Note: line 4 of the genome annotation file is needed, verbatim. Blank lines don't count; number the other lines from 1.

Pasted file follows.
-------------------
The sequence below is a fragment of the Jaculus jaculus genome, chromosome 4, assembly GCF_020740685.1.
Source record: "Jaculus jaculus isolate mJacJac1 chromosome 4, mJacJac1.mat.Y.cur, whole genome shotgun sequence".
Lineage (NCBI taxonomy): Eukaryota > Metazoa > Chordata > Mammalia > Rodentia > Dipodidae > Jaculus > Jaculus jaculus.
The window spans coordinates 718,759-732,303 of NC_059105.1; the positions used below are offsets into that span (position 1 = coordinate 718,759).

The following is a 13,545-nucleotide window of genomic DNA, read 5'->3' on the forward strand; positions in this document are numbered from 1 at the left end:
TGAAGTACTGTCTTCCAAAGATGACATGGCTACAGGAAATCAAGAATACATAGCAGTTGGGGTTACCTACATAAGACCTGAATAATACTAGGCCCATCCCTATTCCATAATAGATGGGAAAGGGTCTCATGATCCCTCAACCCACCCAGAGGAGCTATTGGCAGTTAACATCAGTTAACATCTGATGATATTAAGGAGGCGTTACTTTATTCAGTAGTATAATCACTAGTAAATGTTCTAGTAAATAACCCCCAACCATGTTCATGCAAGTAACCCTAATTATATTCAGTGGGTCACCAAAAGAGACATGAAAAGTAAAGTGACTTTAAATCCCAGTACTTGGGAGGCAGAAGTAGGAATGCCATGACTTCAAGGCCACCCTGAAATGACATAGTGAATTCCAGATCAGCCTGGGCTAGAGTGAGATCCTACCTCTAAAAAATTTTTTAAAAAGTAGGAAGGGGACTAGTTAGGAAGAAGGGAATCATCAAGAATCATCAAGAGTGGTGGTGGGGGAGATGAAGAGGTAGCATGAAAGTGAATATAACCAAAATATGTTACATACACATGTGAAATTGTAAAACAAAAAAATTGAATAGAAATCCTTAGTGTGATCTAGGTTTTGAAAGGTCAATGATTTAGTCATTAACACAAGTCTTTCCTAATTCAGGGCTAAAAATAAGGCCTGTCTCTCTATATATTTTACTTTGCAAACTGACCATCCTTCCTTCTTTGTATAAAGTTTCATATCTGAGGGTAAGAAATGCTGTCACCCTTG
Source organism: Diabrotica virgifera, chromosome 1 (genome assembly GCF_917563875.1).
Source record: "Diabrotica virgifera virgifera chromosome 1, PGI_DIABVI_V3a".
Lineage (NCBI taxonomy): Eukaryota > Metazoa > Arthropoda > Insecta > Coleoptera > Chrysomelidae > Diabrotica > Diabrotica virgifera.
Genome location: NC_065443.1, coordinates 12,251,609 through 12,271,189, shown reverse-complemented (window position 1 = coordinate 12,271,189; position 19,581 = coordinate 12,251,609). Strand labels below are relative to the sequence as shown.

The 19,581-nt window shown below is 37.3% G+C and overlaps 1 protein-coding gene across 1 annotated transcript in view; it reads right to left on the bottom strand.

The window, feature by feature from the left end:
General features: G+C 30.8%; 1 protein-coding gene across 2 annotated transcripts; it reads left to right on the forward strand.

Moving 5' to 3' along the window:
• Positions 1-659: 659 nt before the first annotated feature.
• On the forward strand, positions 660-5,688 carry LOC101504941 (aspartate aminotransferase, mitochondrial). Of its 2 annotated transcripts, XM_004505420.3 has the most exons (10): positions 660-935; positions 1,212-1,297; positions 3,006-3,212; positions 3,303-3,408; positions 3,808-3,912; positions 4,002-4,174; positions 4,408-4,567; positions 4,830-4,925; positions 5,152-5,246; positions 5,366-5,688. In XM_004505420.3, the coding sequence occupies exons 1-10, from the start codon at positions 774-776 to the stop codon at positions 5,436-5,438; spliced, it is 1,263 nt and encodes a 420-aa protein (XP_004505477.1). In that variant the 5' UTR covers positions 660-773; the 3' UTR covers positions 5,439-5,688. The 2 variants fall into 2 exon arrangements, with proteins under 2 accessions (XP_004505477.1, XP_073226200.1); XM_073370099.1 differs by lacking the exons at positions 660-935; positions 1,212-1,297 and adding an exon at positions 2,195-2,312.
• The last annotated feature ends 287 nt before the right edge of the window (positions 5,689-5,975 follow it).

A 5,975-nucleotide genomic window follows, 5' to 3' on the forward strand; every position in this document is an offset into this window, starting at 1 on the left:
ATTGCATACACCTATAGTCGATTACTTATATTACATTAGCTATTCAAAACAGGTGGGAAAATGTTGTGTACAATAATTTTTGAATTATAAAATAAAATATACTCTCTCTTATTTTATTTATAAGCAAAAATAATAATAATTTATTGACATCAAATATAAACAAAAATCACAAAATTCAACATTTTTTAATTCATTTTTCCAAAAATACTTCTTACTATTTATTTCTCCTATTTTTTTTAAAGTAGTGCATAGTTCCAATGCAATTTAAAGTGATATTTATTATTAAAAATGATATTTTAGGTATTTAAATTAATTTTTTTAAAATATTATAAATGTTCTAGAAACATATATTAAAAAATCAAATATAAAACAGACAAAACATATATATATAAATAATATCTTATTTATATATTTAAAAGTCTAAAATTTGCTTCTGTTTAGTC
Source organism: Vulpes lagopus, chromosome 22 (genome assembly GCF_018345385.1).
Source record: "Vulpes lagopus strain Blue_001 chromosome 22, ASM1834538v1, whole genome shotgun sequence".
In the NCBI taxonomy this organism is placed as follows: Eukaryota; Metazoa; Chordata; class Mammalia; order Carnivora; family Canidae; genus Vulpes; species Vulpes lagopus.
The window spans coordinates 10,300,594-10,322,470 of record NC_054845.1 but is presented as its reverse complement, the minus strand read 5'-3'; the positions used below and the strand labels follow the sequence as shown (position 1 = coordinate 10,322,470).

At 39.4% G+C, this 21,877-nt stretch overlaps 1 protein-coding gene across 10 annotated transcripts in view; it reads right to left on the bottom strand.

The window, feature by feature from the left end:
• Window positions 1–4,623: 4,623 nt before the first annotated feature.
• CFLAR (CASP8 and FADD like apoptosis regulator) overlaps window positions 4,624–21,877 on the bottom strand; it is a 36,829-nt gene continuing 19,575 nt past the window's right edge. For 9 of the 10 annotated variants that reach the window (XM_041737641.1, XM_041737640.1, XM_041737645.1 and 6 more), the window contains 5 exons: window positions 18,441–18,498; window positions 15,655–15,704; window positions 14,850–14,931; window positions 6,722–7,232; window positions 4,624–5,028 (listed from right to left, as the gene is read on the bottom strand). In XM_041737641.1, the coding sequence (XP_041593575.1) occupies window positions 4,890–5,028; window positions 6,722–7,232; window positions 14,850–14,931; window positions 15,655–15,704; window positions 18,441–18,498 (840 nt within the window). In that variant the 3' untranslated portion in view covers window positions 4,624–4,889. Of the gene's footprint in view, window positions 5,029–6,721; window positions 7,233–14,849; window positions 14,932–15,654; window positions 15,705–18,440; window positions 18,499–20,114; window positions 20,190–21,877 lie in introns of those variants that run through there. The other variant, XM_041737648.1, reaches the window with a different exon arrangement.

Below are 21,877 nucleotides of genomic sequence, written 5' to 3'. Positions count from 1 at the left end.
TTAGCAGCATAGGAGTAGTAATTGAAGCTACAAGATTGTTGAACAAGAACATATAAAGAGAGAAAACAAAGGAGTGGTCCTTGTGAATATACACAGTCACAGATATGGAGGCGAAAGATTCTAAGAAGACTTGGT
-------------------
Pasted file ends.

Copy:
The window spans coordinates 718,759-732,303 of NC_059105.1; the positions used below are offsets into that span (position 1 = coordinate 718,759).